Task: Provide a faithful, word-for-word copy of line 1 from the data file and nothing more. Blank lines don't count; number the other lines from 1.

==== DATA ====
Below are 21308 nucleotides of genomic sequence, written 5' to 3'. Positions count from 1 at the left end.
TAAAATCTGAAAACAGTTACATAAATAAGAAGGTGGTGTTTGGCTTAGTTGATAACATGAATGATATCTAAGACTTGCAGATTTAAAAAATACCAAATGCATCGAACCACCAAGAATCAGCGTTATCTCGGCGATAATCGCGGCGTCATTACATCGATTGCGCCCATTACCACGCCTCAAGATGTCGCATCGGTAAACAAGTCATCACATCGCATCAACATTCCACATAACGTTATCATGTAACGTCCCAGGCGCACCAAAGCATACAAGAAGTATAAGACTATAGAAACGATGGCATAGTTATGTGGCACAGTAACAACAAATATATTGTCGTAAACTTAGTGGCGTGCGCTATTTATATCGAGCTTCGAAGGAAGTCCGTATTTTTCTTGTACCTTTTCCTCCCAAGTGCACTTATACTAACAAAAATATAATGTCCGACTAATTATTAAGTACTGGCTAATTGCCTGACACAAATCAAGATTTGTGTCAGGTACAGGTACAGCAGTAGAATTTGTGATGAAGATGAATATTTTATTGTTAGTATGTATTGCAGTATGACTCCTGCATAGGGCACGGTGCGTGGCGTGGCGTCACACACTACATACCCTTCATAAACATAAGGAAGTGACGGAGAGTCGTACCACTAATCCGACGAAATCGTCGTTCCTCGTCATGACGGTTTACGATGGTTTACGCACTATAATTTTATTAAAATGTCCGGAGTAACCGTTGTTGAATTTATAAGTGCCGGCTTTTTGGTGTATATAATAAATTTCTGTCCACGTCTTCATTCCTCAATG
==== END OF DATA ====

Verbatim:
Below are 21308 nucleotides of genomic sequence, written 5' to 3'. Positions count from 1 at the left end.